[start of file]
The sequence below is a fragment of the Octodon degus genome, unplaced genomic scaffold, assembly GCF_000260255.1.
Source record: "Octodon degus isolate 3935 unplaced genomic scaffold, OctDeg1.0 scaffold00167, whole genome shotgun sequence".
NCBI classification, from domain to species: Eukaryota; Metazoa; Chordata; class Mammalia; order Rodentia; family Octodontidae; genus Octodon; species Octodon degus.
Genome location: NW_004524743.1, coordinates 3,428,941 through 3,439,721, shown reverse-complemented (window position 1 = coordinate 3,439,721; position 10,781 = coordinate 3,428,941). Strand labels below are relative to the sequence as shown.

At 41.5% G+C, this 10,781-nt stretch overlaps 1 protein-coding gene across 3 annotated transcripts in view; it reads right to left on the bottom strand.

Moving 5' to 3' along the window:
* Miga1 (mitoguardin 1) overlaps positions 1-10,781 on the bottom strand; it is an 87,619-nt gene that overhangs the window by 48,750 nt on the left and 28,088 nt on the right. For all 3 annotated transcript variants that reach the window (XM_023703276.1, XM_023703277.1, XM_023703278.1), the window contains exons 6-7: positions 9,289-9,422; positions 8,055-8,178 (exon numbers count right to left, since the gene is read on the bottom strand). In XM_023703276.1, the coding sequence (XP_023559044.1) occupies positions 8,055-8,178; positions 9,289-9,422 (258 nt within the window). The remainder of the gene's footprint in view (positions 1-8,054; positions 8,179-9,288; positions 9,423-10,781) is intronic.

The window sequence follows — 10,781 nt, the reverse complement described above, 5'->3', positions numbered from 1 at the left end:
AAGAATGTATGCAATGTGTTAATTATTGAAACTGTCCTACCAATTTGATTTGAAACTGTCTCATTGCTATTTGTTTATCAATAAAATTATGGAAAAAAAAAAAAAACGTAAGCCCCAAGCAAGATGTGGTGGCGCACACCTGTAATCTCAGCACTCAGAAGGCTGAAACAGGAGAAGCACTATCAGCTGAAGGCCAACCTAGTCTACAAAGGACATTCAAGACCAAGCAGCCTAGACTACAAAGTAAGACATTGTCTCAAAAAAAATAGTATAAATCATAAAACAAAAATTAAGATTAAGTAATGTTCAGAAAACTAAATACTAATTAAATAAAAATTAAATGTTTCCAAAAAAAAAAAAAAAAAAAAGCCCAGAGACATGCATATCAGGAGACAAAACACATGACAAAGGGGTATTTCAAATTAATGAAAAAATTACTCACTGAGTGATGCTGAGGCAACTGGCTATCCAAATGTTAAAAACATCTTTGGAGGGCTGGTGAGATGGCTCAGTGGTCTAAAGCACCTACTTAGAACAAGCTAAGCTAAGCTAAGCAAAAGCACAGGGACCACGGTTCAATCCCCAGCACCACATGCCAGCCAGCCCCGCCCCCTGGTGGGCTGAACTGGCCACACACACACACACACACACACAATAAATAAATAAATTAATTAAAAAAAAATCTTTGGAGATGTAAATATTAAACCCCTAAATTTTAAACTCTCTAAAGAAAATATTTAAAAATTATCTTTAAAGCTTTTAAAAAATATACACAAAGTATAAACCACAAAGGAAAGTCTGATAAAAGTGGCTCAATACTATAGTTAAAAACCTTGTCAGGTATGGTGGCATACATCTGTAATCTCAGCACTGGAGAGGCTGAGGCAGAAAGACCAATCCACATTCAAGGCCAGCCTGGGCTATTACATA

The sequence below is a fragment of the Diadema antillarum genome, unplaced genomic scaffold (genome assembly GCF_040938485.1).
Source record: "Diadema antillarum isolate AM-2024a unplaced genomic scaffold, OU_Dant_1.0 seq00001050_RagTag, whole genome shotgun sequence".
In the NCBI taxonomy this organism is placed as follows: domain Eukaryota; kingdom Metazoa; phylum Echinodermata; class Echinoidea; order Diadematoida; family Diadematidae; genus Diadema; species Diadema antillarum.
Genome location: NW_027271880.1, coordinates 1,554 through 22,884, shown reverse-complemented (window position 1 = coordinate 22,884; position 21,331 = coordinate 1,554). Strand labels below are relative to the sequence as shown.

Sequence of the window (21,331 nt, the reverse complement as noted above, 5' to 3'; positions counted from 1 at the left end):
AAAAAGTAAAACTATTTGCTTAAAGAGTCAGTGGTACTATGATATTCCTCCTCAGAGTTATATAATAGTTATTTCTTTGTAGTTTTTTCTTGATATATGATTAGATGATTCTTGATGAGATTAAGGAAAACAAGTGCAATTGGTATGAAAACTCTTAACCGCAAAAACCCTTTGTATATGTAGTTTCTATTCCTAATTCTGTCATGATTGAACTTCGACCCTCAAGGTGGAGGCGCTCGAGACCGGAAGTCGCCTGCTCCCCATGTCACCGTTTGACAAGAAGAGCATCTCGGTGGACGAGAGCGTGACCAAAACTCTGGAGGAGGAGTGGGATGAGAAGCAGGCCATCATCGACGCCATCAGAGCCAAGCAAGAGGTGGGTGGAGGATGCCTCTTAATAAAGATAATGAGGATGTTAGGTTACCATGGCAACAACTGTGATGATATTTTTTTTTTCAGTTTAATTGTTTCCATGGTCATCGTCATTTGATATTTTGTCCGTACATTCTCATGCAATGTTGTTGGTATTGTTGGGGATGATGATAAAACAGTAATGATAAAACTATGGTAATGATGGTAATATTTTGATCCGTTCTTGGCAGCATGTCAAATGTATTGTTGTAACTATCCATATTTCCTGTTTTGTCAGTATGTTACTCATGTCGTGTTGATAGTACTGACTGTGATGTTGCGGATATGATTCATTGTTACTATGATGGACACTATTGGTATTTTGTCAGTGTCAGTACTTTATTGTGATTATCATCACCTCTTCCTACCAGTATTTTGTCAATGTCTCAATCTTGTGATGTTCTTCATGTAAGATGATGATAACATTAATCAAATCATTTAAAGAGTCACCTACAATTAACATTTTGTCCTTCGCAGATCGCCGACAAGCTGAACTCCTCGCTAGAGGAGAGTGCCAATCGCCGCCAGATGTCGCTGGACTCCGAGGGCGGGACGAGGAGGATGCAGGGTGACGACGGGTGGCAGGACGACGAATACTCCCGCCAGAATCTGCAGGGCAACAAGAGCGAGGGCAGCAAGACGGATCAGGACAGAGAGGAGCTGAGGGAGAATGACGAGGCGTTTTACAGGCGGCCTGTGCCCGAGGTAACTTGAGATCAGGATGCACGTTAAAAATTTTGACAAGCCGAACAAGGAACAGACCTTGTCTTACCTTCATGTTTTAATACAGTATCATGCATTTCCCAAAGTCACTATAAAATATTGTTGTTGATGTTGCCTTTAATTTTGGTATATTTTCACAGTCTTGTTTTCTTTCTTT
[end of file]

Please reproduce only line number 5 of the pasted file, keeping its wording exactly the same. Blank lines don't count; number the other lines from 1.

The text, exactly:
At 41.5% G+C, this 10,781-nt stretch overlaps 1 protein-coding gene across 3 annotated transcripts in view; it reads right to left on the bottom strand.